From the sandbox into the company – sandboxing as threat protection

Hardly a week goes by without the obligatory media coverage of the latest dangers of the digital world. But there is good reason for the constant stream of news headlines. It is also clear that phishing emails, Trojans, ransomware and others are no longer a danger just for private individuals.

Companies are increasingly becoming the focus of cybercriminals and economic espionage. But it is not all bad news in the fight against WannaCry and co: As the number of dangerous and increasingly complex attacks is on the rise, the awareness of the need for protection in the network infrastructure is keeping pace.

Cyber-attackers aim for the big hits – sensitive customer data, paralyzing entire systems, or espionage. Even the German federal government has been affected: Hackers broke into the federal government’s data network in late 2016, an attack that was only recognized as such a year later. Also, the hitherto largest attack by the ransomware WannaCry made the headlines when major global companies such as the Spanish telecommunications company Telefónica were hit.

Cybersecurity – an interaction of building blocks

As many of us know: Security for a corporate network is always a balancing act between requirements and flexibility. A comprehensive approach to cyber security today relies on a combination of different building blocks. These range from tap-proof network technology to anti-virus and anti-malware tools, to meaningful prevention. Classic anti-virus applications are a shield against malware and co.

Patterns are recognized, which sets an automatic mechanism in motion that reliably fends off known threats. But the attackers are not sleeping, they continue to develop their techniques: The most recent cyber attacks are using obfuscation techniques that prevent their detection by endpoint and network security products. Some attacks are not directly recognizable as such, and valuable time is lost between the identification of a new threat and the release of signature updates for anti-virus programs. Valuable time that often comes at great expense to companies.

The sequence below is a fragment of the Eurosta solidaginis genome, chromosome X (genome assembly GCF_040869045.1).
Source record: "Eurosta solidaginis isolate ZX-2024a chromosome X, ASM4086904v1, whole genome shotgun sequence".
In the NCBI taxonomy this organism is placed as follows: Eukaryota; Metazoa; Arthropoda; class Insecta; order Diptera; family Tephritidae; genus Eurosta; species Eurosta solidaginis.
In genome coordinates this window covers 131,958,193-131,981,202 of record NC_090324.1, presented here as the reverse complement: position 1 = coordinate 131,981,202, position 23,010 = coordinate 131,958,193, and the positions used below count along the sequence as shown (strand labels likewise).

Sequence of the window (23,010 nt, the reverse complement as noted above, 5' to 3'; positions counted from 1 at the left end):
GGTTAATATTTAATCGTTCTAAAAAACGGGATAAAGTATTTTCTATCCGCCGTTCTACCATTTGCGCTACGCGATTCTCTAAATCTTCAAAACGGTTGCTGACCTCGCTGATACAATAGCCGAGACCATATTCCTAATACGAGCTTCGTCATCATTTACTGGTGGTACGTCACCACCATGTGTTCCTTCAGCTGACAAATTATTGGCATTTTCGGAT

But here’s the good news: The defenders also have effective tools for threat protection. A must-have is the sandbox. Admittedly: It is a somewhat banal term for what is a highly complex and efficient test environment. Sandboxes are specifically designed to detect new threats that attempt to circumvent network security. Basically, a sandbox allows you to run software in an isolated space without access to the actual system environment. The main advantage of this approach is clear: What seems harmless at first can be executed in a secure environment without malicious programs being able, for example, to access the executing operating system. This type of system can protect companies from major damage.

Sandbox included: Boxing-in all corners

So how do I effectively protect myself from cyber threats? How many systems do I really need? The answer: Just one, namely a next-generation firewall that integrates sandboxing and artificial intelligence mechanisms. Ideally in conjunction with a cloud service that keeps itself up to date. The advantages of a sandbox are manifold: It performs checks on the executed file, suspicious software cannot access system resources without going unnoticed, and access to the host system is blocked. In the fight against ransomware and co, the firewall with UTM becomes an indispensable teammate.

Advanced threat protection “Made in Germany”

The LANCOM R&S® Unified Firewalls combine all these functions, including integrated sandboxing, in one compact box.

The way the sandbox works is fascinating: The file or program of interest is presented with all of the usual functions offered by a standard operating environment. The intruder is deceived and shows itself as it goes to work. The files are executed in a secure cloud environment where their behavior is analyzed to see what potential damage or changes to the system would result.

A file is considered to be suspicious if it attempts to access areas of the system for which it has no permissions. At the end of the process, the sandbox has to make a decision that can save a company from more or less serious economic damage: Is the checked file dangerous? Or it can be opened without risk?

This assessment decides whether the file is forwarded or blocked by the firewall. What is especially clever is that the sandbox sends the analysis to the firewall and saves it as a pattern for future files of the same type. In this way, sandboxing solutions are able to analyze various file types and applications. They are extremely versatile and reliably support different operating systems. This is especially important because malware behaves completely differently under Windows, Linux or Android.

The sandbox thus helps to secure the entire network from a central point and prevents Internet-sourced attacks on any part of the company—and all of this can be precisely tailored to the needs of the individual company.

More LANCOMWIRE posts focusing security

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